As if the ebook juggernaut didn’t already have enough steam behind it, The Washington Post says that, “perusing electronically will lighten your environmental impact.” You see, “every time you download and read an electronic book, rather than purchasing a new pile of paper, you’re paying back a little bit of the carbon dioxide and water deficit from the Kindle production process.”
Our own Edan Lepucki (who has a novel coming out soon, by the way…) interviewed four of the finalists for this year’s National Book Awards: Tenth of December author George Saunders, The Lowland author Jhumpa Lahiri, The Good Lord Bird author James McBride, and The Flamethrowers author Rachel Kushner. We reviewed both Saunders and Kushner’s works here and here, respectively, and you can also take a look at the rest of the NBA finalists over here.
Since 2003, Spain has seen its “average number of regular readers” climb from 47% (one of the three lowest in the EU) to 60%. During that time, writes Alasdair Fotheringham, the number of library borrowers in the various parts of the country has risen between 50 and 150%. Yet in spite of this burgeoning trend, library budgets are still at risk of further austerity cuts. Meanwhile, almost the exact same thing is happening in Florida’s Miami-Dade County.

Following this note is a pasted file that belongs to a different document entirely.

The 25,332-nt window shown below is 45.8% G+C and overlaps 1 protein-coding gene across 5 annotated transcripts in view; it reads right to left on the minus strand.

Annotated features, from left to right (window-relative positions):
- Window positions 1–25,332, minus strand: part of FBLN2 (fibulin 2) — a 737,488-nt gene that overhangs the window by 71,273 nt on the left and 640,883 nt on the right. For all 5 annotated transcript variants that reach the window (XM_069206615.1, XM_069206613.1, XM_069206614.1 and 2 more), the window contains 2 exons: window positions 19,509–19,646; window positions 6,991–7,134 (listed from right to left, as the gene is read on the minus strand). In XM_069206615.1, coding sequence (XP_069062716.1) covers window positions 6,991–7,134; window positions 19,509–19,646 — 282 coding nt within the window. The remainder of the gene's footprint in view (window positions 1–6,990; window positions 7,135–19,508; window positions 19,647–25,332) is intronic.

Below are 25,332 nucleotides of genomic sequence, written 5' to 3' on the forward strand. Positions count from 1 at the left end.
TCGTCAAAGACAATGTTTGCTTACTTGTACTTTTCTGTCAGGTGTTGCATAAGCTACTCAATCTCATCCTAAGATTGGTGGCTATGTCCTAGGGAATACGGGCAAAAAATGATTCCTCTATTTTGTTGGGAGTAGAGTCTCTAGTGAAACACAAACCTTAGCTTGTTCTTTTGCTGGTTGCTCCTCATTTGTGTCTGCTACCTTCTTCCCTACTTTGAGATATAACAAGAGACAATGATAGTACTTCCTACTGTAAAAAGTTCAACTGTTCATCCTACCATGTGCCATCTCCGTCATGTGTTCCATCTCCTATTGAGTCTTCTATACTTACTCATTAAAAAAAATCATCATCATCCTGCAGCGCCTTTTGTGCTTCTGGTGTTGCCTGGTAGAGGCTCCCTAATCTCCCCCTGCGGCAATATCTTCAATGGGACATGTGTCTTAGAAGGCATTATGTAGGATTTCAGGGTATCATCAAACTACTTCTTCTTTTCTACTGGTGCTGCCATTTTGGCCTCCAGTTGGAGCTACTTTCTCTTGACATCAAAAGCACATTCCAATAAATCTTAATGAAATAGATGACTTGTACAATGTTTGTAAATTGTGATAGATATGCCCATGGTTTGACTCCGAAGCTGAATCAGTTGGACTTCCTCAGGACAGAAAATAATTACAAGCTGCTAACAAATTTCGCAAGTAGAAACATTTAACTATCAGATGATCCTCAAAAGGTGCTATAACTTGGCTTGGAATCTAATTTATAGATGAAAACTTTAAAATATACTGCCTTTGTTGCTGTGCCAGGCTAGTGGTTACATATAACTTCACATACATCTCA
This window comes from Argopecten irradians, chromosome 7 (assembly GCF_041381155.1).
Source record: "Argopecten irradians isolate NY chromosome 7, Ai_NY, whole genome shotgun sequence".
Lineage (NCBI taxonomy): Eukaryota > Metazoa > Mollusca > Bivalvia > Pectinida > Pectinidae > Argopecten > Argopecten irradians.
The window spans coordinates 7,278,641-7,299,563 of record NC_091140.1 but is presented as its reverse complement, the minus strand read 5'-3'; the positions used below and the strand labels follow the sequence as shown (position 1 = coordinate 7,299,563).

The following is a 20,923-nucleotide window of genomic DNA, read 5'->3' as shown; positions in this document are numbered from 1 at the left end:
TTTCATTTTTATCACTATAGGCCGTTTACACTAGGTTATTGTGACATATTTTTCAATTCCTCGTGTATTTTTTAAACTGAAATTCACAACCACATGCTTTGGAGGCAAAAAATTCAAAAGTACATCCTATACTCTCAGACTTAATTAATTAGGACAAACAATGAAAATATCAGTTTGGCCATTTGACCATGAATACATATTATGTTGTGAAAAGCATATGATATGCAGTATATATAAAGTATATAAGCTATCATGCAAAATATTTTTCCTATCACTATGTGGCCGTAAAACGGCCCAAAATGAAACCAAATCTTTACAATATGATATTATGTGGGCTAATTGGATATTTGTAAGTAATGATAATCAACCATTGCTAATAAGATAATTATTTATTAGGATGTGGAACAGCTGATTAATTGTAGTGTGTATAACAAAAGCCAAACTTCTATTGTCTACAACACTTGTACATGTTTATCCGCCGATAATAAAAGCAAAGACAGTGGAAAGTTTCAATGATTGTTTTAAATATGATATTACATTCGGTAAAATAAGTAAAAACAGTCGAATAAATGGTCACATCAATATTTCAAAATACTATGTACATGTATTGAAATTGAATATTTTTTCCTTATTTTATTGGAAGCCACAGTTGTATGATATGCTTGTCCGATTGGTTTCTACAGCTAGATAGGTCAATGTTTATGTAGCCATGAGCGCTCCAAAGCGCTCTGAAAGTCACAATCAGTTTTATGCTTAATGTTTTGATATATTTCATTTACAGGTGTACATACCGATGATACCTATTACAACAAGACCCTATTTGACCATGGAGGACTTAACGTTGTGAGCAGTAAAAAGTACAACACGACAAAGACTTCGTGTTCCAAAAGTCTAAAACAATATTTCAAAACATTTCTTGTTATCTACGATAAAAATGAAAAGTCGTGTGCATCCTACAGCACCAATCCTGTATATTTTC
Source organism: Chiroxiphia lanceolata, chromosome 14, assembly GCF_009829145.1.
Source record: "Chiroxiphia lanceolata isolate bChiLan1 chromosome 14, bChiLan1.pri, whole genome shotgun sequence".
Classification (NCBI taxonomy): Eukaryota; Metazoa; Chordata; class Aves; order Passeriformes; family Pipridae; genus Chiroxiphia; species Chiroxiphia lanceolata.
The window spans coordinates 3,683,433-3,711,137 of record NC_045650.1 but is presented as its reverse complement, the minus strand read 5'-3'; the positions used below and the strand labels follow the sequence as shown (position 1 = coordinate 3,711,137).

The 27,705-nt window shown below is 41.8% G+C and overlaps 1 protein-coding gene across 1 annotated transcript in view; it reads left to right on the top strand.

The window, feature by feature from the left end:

In the late 1860s, James Crichton-Browne, director of the West Riding Lunatic Asylum, gave Charles Darwin a collection of photographic portraits depicting the “afflicted and insane.” What followed was a six-year relationship in which both men corresponded about “the physical manifestations of natural selection.”
Out this week: The Wall by H.G. Adler; How to Be Both by Ali Smith; Screenplay by MacDonald Harris; Woman with a Gun by Phillip Margolin; Essays after Eighty by Donald Hall; Selected Letters by Norman Mailer; and Skylight by the late Nobel laureate José Saramago. For more on these and other recent titles, check out our Great Second-half 2014 Book Preview.
“Avoid using the term generically and without definition, however, because it is not well known and the term may exist primarily as a public-relations device to make its supporters’ actual beliefs less clear and more acceptable to a broader audience. In the past we have called such beliefs racist, neo-Nazi or white supremacist.” The Associated Press addresses the term “alt-right.”